Click on the following image to read more pages of the Lake Bluff Comprehensive Plan

 



45 Pembroke Drive, Lake Forest

Sponsored Post by Baird & Warner: “See it to Believe” Transitional home with touches of Nantucket, David Adler’s famous Glass spindles, arches and eyebrows. Spacious yard highlighted by specimen trees extending to the open view of Onwentsia’s 10th fairway. 1st floor master suite, beam vaulted library/family room, walk-out basement. Located on one of the most coveted cul-de-sac. Close to all.

To see this property in person, please contact Brunhild Baass or email her at brunhild.baass@bairdwarner.com. Equal housing opportunity

 

45 Pembroke Drive, Lake Forest

45 Pembroke Drive, Lake Forest

 



The Stonebridge Easement: No Parking in the Forest

Editor’s note: This Reader Forum article was submitted by Rick Lesser of Lake Bluff. Reader Forum articles represent the writers’ opinions and not necessarily those of GazeboNews. We encourage you to comment on this article, but please include your full name per the GazeboNews comments policy.

GazeboNews Reader Forum

 

By Rick Lesser of Lake Bluff

The Stonebridge Conservation Easement

Now that Stonebridge is back before the Village seeking permission to construct 98 housing units on property zoned for 27 homes (a whopping 363% increase), we should note that Stonebridge’s obligation to maintain the 10 acre forest area on Green Bay Road is not a part of this process. There is no need to bargain over density to protect the forest; Stonebridge is already obligated to protect the forest whether they build ninety-eight houses or one.

On January 25, 2007, the first Stonebridge developer granted to an organization called “Stonebridge Conservation NFP” an easement over the 10.4 acre forested area along Green Bay Road (Lake County Recorder of Deeds Document No. 6126710). The easement expressly forbids construction of any buildings, structures, improvements, fences, lawns, parking lots or impervious surfaces within the easement.

The old Stonebridge developer dedicated the easement, but the easement also binds the new Stonebridge developer (“SB2011 LLC”). SB2011 LLC, is a Delaware limited liability company, which is, in turn, owned by two other companies: ADBAC Holdings, LLC and The Roanoke Group, LLC. SB2011 LLC now owns the property, but it must preserve the forest as open space forever. This was an obligation SB2011 assumed when it bought the property and was presumably factored into the cost.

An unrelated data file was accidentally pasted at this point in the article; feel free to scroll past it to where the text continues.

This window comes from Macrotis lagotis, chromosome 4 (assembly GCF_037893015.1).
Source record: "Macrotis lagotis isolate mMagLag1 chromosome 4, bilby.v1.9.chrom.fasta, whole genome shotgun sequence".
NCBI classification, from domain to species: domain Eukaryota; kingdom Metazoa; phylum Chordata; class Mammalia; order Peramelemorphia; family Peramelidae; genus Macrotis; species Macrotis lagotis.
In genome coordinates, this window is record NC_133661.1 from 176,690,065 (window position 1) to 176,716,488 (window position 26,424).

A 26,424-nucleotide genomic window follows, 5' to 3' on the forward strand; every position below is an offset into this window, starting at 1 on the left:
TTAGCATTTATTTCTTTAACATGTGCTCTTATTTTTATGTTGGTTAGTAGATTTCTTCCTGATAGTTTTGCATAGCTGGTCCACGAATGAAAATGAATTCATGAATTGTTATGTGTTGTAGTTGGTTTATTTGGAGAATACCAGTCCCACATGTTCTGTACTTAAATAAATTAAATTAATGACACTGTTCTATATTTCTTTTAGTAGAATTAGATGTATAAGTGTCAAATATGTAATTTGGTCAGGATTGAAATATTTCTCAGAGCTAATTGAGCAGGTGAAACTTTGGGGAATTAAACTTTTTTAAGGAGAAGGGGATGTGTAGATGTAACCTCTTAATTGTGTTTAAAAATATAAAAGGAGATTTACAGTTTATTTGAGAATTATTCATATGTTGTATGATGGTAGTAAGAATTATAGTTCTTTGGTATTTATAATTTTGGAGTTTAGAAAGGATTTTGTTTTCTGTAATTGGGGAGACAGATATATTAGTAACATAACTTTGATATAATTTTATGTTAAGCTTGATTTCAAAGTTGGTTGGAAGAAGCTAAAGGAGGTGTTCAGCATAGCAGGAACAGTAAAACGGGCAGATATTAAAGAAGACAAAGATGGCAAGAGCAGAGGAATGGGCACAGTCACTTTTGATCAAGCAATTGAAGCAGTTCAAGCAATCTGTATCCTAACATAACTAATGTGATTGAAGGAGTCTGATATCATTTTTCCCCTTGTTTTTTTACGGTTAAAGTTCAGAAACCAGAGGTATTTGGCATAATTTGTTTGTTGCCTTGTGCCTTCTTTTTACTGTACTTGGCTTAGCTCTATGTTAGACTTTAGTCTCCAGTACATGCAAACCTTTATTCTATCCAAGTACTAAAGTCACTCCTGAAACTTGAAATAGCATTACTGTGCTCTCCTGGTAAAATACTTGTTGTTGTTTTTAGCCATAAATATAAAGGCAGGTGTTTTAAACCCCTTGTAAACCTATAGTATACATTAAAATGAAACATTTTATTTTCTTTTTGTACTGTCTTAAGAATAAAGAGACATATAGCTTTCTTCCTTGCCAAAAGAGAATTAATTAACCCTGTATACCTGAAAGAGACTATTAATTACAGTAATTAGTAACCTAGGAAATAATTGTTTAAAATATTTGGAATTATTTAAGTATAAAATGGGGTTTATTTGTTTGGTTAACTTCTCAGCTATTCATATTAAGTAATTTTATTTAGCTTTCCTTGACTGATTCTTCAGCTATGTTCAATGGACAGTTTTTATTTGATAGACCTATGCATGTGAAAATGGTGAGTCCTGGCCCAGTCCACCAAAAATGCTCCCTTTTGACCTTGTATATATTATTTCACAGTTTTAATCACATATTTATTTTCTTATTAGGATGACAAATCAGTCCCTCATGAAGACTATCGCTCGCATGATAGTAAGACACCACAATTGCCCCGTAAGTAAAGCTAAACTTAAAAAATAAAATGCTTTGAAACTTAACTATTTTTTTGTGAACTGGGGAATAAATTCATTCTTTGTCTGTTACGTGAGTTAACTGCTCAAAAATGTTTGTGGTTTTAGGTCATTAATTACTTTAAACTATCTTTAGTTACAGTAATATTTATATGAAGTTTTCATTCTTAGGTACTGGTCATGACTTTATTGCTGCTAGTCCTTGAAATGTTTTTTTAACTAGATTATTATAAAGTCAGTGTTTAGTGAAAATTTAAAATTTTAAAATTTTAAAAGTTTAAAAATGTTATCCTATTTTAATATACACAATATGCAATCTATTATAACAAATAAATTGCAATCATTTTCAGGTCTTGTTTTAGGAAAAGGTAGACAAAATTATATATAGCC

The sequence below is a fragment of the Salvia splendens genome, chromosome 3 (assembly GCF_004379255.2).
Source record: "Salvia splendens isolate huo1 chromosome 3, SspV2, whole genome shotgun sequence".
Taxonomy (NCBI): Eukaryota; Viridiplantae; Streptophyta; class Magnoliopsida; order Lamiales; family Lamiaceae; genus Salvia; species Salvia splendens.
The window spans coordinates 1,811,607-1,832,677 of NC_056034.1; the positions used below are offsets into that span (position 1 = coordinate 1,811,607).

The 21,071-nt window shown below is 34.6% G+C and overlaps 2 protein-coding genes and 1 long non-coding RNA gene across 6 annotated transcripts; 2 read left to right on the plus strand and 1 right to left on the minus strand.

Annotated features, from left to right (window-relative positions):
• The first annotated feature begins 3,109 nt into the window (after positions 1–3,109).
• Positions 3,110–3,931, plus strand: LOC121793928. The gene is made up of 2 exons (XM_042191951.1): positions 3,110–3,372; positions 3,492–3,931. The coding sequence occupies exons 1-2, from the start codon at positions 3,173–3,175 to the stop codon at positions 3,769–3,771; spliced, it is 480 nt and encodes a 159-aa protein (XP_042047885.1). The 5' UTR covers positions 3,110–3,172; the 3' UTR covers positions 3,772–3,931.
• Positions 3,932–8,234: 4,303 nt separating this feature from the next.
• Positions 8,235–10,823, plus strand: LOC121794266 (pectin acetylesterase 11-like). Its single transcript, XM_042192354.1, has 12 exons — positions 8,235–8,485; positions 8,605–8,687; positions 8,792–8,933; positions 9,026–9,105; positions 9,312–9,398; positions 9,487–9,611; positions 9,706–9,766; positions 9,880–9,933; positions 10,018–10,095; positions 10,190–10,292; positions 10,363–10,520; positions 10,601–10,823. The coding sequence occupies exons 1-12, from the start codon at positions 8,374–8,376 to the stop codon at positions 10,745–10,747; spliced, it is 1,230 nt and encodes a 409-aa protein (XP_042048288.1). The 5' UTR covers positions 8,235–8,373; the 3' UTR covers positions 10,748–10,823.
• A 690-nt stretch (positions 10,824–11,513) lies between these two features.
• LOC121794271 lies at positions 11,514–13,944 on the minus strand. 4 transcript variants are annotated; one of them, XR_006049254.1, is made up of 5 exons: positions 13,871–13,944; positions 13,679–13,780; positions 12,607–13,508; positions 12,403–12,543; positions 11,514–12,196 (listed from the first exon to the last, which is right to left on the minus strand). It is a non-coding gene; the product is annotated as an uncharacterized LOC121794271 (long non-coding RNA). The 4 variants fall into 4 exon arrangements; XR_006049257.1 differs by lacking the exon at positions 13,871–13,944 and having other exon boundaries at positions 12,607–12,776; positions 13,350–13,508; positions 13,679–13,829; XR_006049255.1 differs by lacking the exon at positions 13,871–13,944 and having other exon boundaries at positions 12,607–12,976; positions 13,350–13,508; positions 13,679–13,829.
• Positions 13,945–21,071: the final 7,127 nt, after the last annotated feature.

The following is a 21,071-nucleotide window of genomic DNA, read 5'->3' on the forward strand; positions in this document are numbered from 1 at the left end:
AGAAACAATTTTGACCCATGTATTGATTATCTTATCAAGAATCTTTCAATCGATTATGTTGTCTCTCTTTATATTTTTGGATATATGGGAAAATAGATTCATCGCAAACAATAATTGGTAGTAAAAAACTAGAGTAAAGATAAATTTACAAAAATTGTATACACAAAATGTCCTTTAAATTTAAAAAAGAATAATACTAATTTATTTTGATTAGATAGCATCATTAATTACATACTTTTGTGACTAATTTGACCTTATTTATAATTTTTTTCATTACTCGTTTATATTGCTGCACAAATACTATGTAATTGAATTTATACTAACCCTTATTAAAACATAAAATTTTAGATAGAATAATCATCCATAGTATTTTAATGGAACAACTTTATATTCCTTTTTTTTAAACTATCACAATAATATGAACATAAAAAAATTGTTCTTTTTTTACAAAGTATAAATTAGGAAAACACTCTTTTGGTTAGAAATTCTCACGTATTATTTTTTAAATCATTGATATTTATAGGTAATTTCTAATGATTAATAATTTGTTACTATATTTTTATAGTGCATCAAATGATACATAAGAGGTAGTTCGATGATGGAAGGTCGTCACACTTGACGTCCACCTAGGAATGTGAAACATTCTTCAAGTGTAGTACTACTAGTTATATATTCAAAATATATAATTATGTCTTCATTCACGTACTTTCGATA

SB2011 is required to maintain the area “in its natural, scenic and open space condition”. The obligation is not merely passive. The developer is required by the agreement to hire a professional forest manager and to promote natural plant and animal communities. It is required to remove invasive species. The obligation includes aerating the pond to maintain appropriate oxygen levels. The playground, which is oddly located several hundred feet west of Green Bay Road, must use only wood and metal materials; no plastics. Basketball, baseball, tennis and soccer fields are expressly forbidden.

 

Stonebridge forest; photo by Rick Lesser

Stonebridge forest; photo by Rick Lesser

The Easement Agreement provides a funding mechanism to pay for these obligations. The agreement imposed a Transfer Assessment when the developer sells each house of $1.25 per $1,000 on the initial sale. Then, when the first generation of buyers sell, and for all sales afterwards in perpetuity, the Transfer Assessment will be $2.50 per $1,000. The Easement Agreement also provides for an assessment of $295 each year, indexed for inflation, upon each home to pay for maintenance. The developer and then the homeowner’s association will hold the money and maintain the forest, but, each year, will pay 15% of the funds to Stonebridge Conservation NFP for “administration of the easement”. Stonebridge Conservation NFP is an Illinois not-for-profit corporation. Any unpaid assessments accrue interest at 18%. This will be a lot of money.

The agreement can be enforced not only by Stonebridge Conservation NFP, but also by any property owner within 500 feet of the property. If the developer or the eventual homeowners association violate the agreement, they will be liable not only for damages, but also for costs and attorney’s fees incurred to enforce the easement agreement.

These issues, at least, are off the table as we begin the next round of Stonebridge negotiations. When SB2011 talks about the public use of the Manor House, we should bear in mind that the public’s cars cannot be parked in the easement. The lack of parking is an obvious problem with the new, high-density plan, but the parking solution will not be found in the forest.

 

stonebridge_with_sign



When Will Women Get Equal Pay for Equal Work?